This article was featured in Capital Commentary, a weekly current affairs publication by the Center for Public Justice. To read more, visit http://www.capitalcommentary.org.
Hardly could you find a more wretched hive of scum and villainy than the Toronto City Council these days. It’s theater, not fine theater, mind you, more Trailer Park Boys meets House of Cards, but it gets huge ratings. This is a real problem for the actual work of politics which has not only ground to a halt, but has derailed in a firebomb to rival the Hindenburg. Now most pundits are wondering if these pieces can even be put back together again. Shrapnel from the blast has literally reached around the world.
What a delicious scandal for those of us who can now tune into the nightly news to get our Springer fix: councilors bowled over, lewd shouting matches, NSFW gob smackers, all but WWF collapsible metal chair throwing, which I predict is still ahead.
The old counterintuitive maxim among political scientists is that too much politics in the news, too high of a voter turnout, is actually bad for democracy. It’s not that engagement itself is bad, rather that high levels of engagement generally suggest major dissatisfaction or outright scandal. We Canadians generally prefer that our politics operates beyond our acuity, doing the slow, dignified work of “peace, order, and good government” – plowing streets, building schools, running sewer lines – not front stage, not pastoral or moral leadership, just competent public justice.
Call me a misty eyed monarchist, but this kind of picture soothes my Canadian soul, and it makes me almost nostalgic for the yester-month conversations about Senate reform and why our Prime Minister seems like such a meanie. Most politics, most good politics, normally operates beyond our acuity. It’s not that we’re ungrateful as citizens; it’s just that our governments generally are overwhelmingly good at what they do, especially compared against the global average. Our governments’ work is characterized, as Michael Gerson puts it, by the banality of goodness: the repeated, dignified, honest work of governing in slow, peaceable, democratic ways. The goodness of numerous committee meetings, of answering constituent emails late into the night, of wolfing down too many bratwursts at town fairs. It’s the rumpled suits and the tired smiles of Foreign Service officers who have stared long into the abyss of aid and trade policies that they know can and should be better, but are as good as they’re going to get today.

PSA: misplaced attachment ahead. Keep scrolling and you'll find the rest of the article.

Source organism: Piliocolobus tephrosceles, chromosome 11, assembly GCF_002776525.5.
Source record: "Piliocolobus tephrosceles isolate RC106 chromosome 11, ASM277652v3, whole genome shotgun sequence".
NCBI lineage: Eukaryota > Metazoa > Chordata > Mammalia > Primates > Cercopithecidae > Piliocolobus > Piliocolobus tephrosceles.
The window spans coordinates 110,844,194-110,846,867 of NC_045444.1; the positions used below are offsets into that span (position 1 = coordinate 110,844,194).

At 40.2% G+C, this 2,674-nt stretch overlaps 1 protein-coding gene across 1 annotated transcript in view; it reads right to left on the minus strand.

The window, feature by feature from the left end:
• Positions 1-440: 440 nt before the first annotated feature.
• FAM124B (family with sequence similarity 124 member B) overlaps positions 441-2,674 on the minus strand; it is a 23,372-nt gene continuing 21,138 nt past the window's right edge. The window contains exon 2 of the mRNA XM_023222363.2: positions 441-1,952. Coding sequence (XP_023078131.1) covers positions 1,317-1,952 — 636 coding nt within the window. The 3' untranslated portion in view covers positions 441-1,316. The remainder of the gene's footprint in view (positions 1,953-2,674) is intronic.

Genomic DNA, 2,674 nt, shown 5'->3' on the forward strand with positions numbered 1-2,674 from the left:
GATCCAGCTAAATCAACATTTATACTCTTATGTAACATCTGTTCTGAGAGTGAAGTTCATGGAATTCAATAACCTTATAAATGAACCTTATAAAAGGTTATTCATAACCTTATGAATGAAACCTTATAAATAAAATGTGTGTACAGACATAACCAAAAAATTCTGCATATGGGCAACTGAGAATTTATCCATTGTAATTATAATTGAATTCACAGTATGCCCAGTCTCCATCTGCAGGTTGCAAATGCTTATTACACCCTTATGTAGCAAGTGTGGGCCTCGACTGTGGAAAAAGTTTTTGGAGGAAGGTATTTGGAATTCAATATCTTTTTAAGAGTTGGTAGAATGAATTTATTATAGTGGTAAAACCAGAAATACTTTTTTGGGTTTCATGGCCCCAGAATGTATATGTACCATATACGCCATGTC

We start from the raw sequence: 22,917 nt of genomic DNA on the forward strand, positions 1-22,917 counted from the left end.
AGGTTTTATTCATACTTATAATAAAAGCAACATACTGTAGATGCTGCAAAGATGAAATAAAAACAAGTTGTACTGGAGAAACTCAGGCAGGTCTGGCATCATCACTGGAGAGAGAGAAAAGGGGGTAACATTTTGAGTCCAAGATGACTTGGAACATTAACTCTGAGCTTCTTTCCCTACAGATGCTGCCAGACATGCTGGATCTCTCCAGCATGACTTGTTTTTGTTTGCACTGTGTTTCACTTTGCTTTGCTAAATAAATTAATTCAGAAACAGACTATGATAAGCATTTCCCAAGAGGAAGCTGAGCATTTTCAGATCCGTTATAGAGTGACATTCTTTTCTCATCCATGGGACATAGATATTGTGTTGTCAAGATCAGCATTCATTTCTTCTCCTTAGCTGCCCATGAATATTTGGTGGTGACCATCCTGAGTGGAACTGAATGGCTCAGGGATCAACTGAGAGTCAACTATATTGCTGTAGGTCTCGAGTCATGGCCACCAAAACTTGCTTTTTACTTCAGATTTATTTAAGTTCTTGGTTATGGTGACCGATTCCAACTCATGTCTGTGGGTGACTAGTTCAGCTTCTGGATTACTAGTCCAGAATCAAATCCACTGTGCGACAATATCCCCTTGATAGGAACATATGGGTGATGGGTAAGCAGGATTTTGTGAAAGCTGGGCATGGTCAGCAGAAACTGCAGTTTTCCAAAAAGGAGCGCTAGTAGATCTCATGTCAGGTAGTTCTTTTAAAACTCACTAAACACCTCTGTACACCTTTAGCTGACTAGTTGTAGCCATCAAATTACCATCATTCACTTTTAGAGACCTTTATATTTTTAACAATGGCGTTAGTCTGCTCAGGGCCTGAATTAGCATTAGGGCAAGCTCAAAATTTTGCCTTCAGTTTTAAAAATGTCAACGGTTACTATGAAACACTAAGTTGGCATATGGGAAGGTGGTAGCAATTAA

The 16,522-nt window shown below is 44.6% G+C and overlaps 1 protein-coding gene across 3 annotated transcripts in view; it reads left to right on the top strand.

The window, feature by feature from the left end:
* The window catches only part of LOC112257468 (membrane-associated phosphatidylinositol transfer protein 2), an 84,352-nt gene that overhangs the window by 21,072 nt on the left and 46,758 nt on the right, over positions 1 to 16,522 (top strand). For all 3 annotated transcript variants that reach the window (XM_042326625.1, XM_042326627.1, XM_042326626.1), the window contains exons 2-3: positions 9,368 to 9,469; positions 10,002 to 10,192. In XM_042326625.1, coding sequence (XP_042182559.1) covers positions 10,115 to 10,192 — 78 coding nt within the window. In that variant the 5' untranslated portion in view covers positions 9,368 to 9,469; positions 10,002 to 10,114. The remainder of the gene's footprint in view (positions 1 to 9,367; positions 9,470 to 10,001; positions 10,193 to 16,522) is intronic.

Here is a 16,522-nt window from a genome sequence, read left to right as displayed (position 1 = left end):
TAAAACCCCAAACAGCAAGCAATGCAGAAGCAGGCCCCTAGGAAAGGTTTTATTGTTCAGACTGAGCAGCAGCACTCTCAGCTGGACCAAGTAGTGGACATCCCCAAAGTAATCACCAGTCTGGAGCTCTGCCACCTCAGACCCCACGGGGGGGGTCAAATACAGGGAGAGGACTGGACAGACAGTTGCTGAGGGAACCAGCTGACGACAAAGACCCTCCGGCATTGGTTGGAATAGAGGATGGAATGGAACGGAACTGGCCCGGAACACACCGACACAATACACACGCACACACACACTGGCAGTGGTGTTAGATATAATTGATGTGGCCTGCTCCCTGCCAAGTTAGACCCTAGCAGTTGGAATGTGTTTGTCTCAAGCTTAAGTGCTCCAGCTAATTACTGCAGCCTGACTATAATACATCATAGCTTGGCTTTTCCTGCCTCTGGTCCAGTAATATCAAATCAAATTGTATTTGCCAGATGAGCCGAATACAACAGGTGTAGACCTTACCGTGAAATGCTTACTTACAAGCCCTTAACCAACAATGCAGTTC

Politics is about these middles. Lauren Winner talks about Fitz Lane’s The Western Shore with Norman’s Woe, an 1862 oil painting of a cove, water, clouds, and a boat (Cape Ann Historical Museum, Gloucester, Massachusetts). Its distinguishing feature, she says, is its palette, what nineteenth century art critics called middle tint.
“the grays, the browns and blues and dull brick reds, not bright; the colors that do not sing out for your attention; the colors you might not notice if you are not looking for them. They are the gray curve of Lane’s rocks, the enormous expanse of ochre sky. They are the putty of buildings that dominate a canvas but do not draw the eye. Middle tint makes the shadows in your painting; without it, your canvas would look flat. Standing here in this museum before Lane’s great landscape, you might not linger on the middle tint, but without it, you would not be able to see the bright sharp clouds, the curve of stark black earth that holds your eye.”
The middle tint, says Winner, is the palette of faithfulness. “Middle tint is going to church each week, opening the prayer book each day.” It is “rote, unshowy behavior, and you would not notice it if you weren’t looking for it, but it is necessary; it is most of the canvas; it is the palette that makes possible the gashes of white, the outlines of black; it is indeed that by which the painting will succeed or fail.”
Middles lack the glory of beginnings and endings, the congratulations of acceptance, and the applause of graduation. But they are essential.
Rob Ford makes for truly sensationalist television and like everyone else, I can hardly look away. The disapproving clucks from “average Joes” underwrite the tragicomic nature of the thing: an eye-rolling defeatism that, after all, “that’s just politics.” But this, pointedly, is not politics. The nightly news will give us headlines, but it won’t usually give us politics. For that, we need to get waist deep in middling, the unshowy, rote work of slow justice, the banality of goodness. We need to pay attention to the rest of the art that makes the Ford debacle such an outrageous splash on an otherwise middling canvas. Rob Fords will come and go, but the banality of goodness soldiers on. That, at least, soothes my Canadian soul.
- Robert Joustra is a Fellow with the Center for Public Justice. He is assistant professor of international studies at Redeemer University College and editorial fellow at The Review of Faith & International Affairs.